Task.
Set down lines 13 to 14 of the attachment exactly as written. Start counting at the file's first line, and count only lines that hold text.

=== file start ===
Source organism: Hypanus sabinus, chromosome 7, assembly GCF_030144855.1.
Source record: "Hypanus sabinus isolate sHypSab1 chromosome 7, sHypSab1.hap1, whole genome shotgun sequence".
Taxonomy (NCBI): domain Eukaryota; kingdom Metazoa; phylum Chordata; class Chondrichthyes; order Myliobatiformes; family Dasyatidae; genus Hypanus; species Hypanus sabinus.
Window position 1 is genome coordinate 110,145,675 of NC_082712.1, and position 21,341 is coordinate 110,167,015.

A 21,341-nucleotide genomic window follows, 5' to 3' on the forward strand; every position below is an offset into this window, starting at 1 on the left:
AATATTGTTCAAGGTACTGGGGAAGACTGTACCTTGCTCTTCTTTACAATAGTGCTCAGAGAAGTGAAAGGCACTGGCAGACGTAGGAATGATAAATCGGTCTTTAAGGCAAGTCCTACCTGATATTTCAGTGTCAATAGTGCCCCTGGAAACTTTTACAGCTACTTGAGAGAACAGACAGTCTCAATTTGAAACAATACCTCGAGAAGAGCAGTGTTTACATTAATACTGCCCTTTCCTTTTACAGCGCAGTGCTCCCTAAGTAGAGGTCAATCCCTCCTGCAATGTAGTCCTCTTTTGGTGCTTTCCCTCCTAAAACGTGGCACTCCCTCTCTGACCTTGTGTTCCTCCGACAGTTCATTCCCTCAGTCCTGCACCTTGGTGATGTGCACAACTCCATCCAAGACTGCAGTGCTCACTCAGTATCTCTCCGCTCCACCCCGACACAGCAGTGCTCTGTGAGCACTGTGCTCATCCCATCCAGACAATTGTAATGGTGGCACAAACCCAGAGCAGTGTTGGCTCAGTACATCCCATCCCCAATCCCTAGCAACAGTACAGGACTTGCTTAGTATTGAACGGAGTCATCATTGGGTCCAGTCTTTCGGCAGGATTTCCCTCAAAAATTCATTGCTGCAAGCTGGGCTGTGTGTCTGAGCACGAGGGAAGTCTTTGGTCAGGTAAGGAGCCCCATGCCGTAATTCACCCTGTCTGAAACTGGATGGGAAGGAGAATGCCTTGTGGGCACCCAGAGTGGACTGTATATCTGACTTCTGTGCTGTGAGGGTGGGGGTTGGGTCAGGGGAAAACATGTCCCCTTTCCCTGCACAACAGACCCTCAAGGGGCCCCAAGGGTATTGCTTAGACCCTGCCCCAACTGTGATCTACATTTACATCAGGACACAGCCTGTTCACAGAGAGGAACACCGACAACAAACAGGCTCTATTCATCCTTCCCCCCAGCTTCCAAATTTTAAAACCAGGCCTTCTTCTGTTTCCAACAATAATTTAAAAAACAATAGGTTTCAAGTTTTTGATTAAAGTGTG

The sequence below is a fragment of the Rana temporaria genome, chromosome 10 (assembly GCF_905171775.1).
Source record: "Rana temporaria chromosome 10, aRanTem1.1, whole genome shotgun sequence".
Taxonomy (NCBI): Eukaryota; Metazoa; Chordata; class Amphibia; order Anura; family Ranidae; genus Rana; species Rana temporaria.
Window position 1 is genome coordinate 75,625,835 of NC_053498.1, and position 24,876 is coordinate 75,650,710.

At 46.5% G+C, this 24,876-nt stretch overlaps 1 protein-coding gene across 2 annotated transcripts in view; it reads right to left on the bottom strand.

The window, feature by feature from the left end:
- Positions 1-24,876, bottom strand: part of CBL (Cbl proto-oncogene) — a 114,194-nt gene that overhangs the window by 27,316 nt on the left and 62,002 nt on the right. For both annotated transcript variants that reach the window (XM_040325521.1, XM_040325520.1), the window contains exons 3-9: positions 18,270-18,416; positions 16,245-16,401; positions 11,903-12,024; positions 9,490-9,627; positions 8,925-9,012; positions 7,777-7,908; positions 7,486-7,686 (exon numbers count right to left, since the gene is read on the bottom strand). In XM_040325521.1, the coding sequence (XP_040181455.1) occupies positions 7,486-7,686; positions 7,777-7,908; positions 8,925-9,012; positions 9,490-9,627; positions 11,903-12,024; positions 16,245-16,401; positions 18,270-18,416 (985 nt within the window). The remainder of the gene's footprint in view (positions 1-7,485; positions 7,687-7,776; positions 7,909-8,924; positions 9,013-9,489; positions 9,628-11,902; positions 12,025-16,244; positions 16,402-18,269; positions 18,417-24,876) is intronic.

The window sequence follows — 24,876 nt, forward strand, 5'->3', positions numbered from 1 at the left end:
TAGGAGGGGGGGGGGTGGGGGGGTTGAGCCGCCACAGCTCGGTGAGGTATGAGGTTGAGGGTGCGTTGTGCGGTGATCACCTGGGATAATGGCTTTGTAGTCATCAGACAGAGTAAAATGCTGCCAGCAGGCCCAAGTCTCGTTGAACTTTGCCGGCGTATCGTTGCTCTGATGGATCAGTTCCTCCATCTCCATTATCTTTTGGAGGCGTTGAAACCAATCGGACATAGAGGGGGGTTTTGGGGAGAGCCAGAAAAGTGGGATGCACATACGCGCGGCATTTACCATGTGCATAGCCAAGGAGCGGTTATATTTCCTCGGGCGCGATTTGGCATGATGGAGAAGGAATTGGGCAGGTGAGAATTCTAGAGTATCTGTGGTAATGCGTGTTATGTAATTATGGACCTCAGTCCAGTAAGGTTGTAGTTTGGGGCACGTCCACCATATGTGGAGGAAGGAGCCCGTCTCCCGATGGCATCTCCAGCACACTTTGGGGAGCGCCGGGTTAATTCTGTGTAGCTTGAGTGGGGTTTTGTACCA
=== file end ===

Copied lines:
- Positions 1-24,876, bottom strand: part of CBL (Cbl proto-oncogene) — a 114,194-nt gene that overhangs the window by 27,316 nt on the left and 62,002 nt on the right. For both annotated transcript variants that reach the window (XM_040325521.1, XM_040325520.1), the window contains exons 3-9: positions 18,270-18,416; positions 16,245-16,401; positions 11,903-12,024; positions 9,490-9,627; positions 8,925-9,012; positions 7,777-7,908; positions 7,486-7,686 (exon numbers count right to left, since the gene is read on the bottom strand). In XM_040325521.1, the coding sequence (XP_040181455.1) occupies positions 7,486-7,686; positions 7,777-7,908; positions 8,925-9,012; positions 9,490-9,627; positions 11,903-12,024; positions 16,245-16,401; positions 18,270-18,416 (985 nt within the window). The remainder of the gene's footprint in view (positions 1-7,485; positions 7,687-7,776; positions 7,909-8,924; positions 9,013-9,489; positions 9,628-11,902; positions 12,025-16,244; positions 16,402-18,269; positions 18,417-24,876) is intronic.

The window sequence follows — 24,876 nt, forward strand, 5'->3', positions numbered from 1 at the left end: